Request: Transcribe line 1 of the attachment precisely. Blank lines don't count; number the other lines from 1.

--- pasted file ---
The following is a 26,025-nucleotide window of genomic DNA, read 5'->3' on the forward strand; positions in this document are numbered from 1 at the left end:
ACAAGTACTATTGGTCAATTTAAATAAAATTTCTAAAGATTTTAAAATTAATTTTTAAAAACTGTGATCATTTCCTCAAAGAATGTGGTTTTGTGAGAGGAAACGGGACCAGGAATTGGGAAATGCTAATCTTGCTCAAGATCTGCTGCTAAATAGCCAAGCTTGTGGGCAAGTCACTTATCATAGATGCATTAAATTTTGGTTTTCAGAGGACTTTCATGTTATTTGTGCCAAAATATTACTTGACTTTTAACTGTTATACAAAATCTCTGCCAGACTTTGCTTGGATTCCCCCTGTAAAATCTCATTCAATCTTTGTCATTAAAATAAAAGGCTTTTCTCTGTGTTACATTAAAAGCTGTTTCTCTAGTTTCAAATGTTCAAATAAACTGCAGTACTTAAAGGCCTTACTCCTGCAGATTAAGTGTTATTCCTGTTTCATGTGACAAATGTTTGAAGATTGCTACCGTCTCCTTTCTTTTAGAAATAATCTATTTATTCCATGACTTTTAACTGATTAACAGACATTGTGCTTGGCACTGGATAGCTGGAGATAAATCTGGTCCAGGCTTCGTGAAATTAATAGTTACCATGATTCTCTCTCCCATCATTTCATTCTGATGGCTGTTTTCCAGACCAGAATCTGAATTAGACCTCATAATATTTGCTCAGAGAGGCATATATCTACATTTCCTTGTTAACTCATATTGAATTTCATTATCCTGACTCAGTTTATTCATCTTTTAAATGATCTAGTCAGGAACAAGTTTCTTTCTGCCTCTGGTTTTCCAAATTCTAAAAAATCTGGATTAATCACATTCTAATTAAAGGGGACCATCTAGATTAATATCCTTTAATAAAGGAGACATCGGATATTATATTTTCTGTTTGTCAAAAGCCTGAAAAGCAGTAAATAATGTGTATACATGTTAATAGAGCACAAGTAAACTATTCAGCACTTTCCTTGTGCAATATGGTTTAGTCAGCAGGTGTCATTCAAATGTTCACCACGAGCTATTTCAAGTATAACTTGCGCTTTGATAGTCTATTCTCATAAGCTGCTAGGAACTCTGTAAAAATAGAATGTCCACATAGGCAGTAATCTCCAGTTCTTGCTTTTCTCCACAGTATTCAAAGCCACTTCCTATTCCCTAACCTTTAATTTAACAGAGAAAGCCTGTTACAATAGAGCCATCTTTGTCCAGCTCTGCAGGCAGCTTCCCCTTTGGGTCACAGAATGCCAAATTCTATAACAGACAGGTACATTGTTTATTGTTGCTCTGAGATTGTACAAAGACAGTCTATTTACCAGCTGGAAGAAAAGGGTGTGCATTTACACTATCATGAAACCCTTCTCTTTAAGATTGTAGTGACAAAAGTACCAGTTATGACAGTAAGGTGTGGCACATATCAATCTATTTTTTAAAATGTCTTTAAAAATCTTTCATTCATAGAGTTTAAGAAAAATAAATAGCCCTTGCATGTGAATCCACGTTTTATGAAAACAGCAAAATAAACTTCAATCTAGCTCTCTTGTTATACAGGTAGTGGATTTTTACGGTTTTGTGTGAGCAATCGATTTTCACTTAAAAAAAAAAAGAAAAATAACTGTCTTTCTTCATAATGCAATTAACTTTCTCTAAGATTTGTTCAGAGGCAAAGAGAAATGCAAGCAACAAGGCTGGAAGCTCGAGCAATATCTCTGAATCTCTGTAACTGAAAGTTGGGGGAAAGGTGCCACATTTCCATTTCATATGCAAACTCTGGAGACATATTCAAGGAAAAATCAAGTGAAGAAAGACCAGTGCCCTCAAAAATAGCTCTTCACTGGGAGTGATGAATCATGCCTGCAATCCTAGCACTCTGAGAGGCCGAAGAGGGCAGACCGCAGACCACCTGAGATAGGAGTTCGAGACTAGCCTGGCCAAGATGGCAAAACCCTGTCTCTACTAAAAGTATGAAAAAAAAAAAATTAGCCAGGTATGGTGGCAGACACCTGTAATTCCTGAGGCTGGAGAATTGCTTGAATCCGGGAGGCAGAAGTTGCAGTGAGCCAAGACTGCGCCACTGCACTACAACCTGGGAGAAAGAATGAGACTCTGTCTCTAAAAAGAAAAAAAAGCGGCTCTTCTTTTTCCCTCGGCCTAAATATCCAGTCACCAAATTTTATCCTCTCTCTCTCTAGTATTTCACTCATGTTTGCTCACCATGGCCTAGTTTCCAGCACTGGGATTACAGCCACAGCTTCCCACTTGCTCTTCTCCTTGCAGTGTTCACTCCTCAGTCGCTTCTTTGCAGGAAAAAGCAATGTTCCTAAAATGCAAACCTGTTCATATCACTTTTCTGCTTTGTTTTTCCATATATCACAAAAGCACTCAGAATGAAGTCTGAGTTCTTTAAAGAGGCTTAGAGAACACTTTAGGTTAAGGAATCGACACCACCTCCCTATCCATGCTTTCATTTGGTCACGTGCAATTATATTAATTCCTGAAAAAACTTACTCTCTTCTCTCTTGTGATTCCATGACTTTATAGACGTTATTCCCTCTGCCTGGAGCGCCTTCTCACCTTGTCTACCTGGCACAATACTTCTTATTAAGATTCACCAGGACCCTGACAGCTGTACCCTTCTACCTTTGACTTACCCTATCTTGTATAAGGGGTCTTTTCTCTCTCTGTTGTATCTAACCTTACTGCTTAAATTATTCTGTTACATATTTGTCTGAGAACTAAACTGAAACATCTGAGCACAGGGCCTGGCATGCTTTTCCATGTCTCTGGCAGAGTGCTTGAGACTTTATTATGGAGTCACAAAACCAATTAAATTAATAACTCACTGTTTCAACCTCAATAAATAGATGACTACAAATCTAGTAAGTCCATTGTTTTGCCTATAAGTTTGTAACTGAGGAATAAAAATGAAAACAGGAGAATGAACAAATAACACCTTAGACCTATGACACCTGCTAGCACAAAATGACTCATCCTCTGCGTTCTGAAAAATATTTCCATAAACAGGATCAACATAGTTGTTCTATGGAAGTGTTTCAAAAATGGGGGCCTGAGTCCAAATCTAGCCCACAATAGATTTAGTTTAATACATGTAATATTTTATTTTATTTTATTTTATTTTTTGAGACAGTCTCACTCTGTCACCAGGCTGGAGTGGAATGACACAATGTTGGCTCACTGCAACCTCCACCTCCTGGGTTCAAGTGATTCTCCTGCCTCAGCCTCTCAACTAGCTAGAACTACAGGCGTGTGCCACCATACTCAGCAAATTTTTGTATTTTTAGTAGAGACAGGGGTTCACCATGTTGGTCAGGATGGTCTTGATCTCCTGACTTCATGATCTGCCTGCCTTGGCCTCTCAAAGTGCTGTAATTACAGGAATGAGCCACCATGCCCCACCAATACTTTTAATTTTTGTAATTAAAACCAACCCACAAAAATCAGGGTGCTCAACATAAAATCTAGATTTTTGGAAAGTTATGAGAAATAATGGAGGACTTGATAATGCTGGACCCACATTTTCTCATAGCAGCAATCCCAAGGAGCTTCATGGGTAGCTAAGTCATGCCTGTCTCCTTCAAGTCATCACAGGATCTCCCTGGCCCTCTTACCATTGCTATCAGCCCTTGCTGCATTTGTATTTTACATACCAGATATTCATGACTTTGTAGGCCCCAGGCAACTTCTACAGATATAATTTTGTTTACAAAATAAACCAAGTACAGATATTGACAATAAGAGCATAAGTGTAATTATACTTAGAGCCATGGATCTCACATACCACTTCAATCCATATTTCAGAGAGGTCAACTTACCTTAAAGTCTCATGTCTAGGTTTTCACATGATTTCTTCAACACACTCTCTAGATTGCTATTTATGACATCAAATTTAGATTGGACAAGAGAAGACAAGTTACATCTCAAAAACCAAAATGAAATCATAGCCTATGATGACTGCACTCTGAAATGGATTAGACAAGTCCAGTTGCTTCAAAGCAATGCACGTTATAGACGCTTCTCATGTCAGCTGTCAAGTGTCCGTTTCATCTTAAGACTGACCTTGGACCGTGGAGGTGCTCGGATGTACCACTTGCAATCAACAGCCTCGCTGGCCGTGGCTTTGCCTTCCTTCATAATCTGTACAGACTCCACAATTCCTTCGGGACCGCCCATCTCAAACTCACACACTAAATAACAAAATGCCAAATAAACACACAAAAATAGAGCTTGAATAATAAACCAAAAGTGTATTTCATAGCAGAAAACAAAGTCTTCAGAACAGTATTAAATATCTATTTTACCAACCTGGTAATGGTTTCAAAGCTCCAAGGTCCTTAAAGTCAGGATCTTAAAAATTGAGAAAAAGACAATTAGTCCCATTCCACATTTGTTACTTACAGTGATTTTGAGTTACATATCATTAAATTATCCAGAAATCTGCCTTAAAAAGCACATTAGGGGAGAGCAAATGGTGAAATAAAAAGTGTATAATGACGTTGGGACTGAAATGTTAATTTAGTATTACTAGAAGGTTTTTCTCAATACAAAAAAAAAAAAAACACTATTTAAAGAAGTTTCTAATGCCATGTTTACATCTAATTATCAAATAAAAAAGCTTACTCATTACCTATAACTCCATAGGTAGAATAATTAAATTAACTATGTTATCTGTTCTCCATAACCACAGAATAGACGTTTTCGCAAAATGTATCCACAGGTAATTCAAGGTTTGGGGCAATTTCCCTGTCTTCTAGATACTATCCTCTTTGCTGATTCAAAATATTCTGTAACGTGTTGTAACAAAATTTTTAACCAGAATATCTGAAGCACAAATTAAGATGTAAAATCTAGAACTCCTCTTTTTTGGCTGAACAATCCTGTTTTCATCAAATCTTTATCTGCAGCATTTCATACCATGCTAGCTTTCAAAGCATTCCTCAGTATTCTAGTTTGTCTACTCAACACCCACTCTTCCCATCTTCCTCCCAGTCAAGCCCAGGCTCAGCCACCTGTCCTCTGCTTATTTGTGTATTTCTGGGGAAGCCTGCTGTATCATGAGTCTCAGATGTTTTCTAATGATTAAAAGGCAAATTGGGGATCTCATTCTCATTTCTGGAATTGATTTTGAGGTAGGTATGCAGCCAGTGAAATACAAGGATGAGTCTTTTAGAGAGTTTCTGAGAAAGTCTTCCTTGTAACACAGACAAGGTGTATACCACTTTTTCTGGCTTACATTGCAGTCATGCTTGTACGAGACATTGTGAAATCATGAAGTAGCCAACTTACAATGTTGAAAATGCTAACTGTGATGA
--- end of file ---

The following is a 26,025-nucleotide window of genomic DNA, read 5'->3' on the forward strand; positions in this document are numbered from 1 at the left end: